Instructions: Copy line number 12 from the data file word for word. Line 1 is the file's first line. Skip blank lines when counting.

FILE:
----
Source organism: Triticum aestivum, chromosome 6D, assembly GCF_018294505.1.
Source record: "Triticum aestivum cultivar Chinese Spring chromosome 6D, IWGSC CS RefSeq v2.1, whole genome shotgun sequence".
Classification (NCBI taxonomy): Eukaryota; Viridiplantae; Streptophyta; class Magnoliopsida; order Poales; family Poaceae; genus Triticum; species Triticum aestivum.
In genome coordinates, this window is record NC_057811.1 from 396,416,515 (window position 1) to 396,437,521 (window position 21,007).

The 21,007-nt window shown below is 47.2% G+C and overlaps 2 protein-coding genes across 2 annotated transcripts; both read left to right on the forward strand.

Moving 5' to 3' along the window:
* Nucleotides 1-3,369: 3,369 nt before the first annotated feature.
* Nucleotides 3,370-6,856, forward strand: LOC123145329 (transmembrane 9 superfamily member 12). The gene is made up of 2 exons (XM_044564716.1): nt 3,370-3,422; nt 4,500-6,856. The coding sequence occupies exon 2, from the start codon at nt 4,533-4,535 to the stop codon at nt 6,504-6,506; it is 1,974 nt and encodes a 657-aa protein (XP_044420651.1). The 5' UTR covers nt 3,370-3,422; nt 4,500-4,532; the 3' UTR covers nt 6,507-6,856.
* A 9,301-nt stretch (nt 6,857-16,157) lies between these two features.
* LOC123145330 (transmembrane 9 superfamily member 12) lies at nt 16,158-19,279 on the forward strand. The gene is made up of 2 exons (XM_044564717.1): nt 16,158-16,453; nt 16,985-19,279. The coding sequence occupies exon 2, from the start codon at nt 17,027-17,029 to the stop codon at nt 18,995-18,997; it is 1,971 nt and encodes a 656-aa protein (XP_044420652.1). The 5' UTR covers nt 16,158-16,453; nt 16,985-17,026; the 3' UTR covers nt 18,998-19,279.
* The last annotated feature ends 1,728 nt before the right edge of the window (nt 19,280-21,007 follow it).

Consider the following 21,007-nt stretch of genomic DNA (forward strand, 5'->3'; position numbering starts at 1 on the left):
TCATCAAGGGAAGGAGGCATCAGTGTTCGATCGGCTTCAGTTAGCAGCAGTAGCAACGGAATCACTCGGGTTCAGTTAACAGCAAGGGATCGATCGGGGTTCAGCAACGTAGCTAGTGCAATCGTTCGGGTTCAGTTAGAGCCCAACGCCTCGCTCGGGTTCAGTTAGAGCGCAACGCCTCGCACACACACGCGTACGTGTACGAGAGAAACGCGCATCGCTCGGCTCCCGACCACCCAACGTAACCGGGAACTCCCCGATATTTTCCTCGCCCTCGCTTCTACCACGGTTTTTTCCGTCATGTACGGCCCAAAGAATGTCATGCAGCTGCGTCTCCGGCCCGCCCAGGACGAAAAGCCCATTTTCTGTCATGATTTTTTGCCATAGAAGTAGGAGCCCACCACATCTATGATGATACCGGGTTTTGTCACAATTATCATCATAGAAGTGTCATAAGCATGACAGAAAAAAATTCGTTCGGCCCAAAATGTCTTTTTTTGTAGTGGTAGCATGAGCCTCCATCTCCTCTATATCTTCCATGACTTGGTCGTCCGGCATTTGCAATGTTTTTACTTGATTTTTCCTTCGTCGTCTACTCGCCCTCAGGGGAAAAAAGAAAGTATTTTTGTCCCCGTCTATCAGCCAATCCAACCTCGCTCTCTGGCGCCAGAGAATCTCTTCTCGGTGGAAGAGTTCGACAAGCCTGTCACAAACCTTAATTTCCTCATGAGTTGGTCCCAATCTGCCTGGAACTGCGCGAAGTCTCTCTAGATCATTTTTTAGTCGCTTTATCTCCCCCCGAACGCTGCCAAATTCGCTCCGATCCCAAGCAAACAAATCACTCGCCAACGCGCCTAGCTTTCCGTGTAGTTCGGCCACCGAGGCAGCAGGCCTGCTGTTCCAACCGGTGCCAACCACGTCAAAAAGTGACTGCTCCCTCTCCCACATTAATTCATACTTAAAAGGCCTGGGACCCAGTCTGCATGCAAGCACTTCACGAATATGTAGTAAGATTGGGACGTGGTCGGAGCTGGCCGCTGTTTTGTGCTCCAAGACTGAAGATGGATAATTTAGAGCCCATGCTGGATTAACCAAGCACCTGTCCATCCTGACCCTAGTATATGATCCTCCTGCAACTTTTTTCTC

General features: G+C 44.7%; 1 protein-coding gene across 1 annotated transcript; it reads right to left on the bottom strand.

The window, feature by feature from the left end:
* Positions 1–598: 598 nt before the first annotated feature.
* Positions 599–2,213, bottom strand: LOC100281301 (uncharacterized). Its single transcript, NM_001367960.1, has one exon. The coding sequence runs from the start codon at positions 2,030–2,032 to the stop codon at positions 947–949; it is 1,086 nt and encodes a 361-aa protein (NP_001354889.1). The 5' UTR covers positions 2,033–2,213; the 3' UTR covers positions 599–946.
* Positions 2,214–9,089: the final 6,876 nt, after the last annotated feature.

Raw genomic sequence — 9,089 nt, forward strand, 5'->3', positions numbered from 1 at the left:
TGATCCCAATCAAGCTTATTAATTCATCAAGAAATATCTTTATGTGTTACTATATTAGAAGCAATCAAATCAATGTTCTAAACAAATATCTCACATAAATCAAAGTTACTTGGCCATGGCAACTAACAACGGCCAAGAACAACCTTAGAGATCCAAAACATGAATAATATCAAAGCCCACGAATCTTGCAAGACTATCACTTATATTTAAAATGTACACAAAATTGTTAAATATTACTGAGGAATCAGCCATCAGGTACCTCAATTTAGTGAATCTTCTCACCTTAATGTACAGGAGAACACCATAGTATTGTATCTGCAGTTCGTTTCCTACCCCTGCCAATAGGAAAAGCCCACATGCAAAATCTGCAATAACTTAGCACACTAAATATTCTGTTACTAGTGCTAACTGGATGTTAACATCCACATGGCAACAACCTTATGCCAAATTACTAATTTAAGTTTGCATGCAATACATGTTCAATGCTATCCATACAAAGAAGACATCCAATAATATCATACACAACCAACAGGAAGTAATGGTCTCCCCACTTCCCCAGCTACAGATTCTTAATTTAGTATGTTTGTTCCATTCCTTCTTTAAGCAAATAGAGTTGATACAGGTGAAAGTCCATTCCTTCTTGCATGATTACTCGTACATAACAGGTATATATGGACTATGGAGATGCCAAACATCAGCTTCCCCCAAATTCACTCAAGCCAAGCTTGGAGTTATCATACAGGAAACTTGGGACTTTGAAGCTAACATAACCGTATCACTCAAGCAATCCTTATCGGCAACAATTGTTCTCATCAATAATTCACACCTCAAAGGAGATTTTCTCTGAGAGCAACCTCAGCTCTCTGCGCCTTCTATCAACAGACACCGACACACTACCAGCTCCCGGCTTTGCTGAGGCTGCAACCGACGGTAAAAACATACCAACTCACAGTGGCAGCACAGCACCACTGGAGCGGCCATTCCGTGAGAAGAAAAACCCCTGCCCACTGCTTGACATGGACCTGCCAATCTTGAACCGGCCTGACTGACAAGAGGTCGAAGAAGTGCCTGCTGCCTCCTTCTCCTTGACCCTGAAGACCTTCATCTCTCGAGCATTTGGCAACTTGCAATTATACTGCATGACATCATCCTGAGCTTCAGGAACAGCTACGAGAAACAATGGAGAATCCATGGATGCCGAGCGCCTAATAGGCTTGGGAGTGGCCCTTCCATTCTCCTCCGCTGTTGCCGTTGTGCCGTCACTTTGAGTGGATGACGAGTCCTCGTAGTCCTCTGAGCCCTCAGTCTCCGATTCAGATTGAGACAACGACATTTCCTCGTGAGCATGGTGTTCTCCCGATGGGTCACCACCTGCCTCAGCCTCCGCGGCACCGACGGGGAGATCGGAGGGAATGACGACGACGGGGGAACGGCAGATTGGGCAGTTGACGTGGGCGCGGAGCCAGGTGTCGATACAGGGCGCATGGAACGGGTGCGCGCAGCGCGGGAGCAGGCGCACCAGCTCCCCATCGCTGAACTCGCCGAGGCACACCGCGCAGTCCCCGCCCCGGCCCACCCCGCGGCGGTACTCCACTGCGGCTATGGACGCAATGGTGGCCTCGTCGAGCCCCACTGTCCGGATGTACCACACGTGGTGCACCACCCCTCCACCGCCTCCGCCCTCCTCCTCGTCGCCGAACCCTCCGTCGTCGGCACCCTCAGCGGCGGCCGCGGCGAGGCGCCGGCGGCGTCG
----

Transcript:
Consider the following 21,007-nt stretch of genomic DNA (forward strand, 5'->3'; position numbering starts at 1 on the left):